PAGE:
China's domestically produced HPV vaccine gets sale approval from authority
Cecolin, a domestically produced vaccine against the human papillomavirus (HPV), received the green light for sale, the National Medical Product Administration (NMPA) said in a notice on Tuesday.
Co-developed by China's Innovax and Xiamen University, the approved bivalent HPV vaccine, tailored for women aged from 9 to 45 for the prevention of infection with HPV types 16 and 18, is the country's first to get production permission.
Cecolin is priced at 329 yuan (nearly 50 U.S. dollars) per shot. Women aged from 9 to 14 need two shots, and those aged from 15 to 45 need three.
According to the manufacturer, Cecolin production began on Friday and about 8 million shots will be made in 2020. The sale of the vaccine is expected to begin in May.
HPV is primarily transmitted through sexual contact. More than 200 distinct HPV types have been identified, of which at least 18 are high-risk types associated with 99 percent of cervical cancers, the second most common cancer among women after breast cancer.
The currently available vaccines for the virus in China are Britain's Cervarix and U.S. Gardasil and Gardasil 9. According to the national cancer institute, all three vaccines can prevent HPV types 16 and 18, two high-risk HPVs that cause about 70 percent of cervical cancers. Gardasil also prevents HPV types 6 and 11, which cause 90 percent of genital warts. Gardasil 9 guards against the same four HPV types plus five additional cancer-causing types – 31, 33, 45, 52 and 58 – that together account for 10 to 20 percent of cervical cancers.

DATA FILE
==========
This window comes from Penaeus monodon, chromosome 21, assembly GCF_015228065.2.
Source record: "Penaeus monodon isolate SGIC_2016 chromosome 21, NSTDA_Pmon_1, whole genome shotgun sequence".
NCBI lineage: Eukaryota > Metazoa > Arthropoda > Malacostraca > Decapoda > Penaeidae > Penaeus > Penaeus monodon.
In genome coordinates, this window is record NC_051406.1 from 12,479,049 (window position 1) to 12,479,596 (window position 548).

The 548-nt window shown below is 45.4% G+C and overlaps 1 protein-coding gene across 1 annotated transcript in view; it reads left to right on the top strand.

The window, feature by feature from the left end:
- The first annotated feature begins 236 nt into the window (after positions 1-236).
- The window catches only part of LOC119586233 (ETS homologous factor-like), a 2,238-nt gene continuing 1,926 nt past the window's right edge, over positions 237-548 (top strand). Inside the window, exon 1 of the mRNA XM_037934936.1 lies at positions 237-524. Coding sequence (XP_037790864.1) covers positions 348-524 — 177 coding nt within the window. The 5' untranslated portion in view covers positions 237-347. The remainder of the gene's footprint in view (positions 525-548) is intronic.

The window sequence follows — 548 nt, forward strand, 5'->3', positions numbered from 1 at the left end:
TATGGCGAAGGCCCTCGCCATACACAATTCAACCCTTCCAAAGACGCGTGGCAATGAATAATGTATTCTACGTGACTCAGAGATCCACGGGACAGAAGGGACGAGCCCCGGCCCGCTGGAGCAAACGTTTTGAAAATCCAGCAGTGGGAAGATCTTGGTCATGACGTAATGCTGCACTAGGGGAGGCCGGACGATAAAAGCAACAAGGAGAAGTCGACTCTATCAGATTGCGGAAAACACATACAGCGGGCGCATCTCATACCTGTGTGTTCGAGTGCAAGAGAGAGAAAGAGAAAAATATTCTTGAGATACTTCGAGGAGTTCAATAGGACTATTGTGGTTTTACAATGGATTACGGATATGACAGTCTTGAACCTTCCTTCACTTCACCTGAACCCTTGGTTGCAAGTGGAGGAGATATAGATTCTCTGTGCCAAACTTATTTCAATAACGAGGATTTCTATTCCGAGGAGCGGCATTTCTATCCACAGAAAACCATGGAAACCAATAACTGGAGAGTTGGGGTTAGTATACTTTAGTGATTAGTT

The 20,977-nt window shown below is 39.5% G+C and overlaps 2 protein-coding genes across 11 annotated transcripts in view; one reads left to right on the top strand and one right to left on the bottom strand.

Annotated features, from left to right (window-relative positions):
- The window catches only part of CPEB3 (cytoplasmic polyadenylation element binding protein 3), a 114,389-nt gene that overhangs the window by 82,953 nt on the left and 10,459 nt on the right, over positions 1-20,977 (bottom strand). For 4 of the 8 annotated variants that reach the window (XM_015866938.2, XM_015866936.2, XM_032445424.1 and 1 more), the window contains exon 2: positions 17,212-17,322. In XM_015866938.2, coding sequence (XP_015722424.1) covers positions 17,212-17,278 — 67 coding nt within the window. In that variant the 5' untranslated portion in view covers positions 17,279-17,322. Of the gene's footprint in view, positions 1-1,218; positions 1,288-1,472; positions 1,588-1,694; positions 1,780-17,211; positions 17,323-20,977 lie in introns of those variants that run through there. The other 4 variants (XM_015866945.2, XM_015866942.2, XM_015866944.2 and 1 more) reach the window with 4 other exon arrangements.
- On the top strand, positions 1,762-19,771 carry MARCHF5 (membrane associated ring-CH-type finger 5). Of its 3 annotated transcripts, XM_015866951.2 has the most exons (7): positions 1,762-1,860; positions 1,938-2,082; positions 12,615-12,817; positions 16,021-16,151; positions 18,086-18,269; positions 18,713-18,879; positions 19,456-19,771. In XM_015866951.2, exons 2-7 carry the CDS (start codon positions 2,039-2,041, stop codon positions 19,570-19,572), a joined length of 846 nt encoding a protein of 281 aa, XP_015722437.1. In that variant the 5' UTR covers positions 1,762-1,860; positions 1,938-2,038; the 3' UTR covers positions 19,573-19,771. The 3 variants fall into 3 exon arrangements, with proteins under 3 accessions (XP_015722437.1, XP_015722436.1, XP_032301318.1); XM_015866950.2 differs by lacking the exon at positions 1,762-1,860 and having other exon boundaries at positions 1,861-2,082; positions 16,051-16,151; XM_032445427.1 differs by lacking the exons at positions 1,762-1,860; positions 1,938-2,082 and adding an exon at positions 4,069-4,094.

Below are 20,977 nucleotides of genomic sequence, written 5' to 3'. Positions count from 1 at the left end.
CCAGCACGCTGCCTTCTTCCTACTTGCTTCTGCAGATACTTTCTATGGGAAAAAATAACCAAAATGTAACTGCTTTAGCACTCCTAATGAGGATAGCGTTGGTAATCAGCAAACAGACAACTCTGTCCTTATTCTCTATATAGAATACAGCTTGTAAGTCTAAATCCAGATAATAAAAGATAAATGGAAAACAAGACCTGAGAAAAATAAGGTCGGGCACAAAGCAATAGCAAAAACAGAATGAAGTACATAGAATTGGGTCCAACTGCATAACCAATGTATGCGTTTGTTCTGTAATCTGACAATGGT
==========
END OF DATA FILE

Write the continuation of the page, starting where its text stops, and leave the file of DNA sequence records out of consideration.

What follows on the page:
HPV vaccine in China
Only in 2016 did the U.K.-based pharmaceutical GSK obtain the official approval from the NMPA for the Cervarix. This HPV vaccine was the first of its kind available in the Chinese market. Shortly afterward, Merck's Gardasil 4 and 9 arrived, made available in China 10 years after appearing in the U.S.
Gardasil 9 has been in short supply since becoming available in China. People need to call ahead to schedule injections. Dozens of hospitals and clinics contacted in Beijing all responded that either there were no vaccines available or wait times were long.
"The approval of Cecolin will further diversify the domestic market demand, but it will not impose a huge impact on the current market share," Tao Linna, a vaccine expert, told Beijing Business Today. "Many consumers take it for granted that Gardasil 9 is much more effective than Gardasil 4 and 2 and Cervarix, so they will choose Gardasil 9 over other types."
"The sale of bivalent vaccines doesn't perform well, but if the vaccine is priced properly so that local governments in some developed regions can afford bulk procurement to give free shots to female students, then it is expected for Cecolin to grab some market shares," he explained.
The development of Cecolin has been included in the country's "Key New Drug Discovery and Development Project" Initiative and was partly funded by the national endorsement.